Edwin D. Morgan (February 8, 1811 - February 14, 1883) was Governor of New York from 1859 to 1862 and served in the United States Senate from 1863 to 1869. He was the first and longest serving chairman of the Republican National Committee.
Morgan was born in Washington, Massachusetts on 8 February 1811. He began his business career as a grocer in Hartford, Connecticut. He became a partner with his uncle and served on the city council. In 1836 he relocated to New York City and became a successful wholesaler, broker, and banker. He was a city alderman, state senator (1850 -1853), and state commissioner of immigration.
Because of his wealth, Morgan became highly influential in Republican politics of his time and twice served as chairman of the Republican National Committee. Known for generous contributions to charities and causes, he contributed large sums to the Union Theological Seminary.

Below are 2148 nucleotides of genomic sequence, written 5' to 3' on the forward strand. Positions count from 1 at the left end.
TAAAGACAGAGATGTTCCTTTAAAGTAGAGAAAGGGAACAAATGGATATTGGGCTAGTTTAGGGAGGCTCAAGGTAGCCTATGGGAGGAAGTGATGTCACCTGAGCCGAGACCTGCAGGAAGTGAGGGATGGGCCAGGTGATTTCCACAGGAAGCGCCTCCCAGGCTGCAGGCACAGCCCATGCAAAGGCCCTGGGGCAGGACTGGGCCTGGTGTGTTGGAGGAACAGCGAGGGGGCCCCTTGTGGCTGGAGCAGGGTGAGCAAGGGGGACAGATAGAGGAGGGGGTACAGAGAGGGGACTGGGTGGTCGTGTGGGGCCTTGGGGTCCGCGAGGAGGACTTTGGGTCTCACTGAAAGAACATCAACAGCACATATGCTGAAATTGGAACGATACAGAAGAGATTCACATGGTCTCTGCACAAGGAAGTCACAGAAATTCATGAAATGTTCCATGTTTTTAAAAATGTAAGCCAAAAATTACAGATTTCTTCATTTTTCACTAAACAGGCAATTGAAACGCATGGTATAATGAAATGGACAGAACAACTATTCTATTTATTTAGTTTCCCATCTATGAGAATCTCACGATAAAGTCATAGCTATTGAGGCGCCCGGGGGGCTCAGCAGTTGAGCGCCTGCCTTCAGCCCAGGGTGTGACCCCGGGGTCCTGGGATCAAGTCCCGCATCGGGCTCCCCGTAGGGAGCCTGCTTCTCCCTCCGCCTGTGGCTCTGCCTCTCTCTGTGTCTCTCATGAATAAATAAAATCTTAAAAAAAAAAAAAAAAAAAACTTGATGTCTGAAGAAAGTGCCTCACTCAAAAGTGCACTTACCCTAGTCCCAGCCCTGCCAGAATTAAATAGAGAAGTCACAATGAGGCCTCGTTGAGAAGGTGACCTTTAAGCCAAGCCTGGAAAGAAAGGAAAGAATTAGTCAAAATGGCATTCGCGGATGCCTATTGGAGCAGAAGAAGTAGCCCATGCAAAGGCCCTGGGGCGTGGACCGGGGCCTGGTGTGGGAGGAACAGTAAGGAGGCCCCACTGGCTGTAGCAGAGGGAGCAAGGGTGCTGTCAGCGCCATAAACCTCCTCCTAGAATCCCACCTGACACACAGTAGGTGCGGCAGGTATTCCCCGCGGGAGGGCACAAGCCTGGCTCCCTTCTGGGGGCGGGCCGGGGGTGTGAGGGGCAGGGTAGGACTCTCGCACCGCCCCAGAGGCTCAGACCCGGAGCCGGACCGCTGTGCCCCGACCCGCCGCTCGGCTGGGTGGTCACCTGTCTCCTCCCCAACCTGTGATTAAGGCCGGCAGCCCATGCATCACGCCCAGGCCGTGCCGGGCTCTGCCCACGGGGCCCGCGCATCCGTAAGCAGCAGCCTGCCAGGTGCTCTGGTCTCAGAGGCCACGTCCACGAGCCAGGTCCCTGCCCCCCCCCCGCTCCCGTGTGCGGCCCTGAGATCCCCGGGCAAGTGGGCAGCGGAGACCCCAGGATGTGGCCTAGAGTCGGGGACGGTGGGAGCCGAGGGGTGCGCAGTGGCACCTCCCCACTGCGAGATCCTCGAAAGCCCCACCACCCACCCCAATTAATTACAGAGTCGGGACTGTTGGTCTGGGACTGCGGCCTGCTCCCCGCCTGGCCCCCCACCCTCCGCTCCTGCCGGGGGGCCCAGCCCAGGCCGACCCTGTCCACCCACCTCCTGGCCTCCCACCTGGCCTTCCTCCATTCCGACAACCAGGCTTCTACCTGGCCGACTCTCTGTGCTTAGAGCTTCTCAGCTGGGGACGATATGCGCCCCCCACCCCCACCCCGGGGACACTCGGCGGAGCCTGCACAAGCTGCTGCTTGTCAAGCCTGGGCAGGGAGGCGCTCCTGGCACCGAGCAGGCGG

Edwin Morgan was a cousin to Morgan G. Bulkeley, a governor of Connecticut.
Morgan died in New York City on 14 February 1883.
Preceded by: John A. King Governor of New York 1859-1863 Succeeded by: Horatio Seymour Preceded by: Preston King United States Senator from New York 1863-1869 Succeeded by: Reuben E. Fenton Preceded by: (none) Chairman of the Republican National Committee 1856-1864 Succeeded by: Marcus L. Ward Preceded by: William Claflin Chairman of the Republican National Committee 1876-1879 Succeeded by: Zachariah Chandler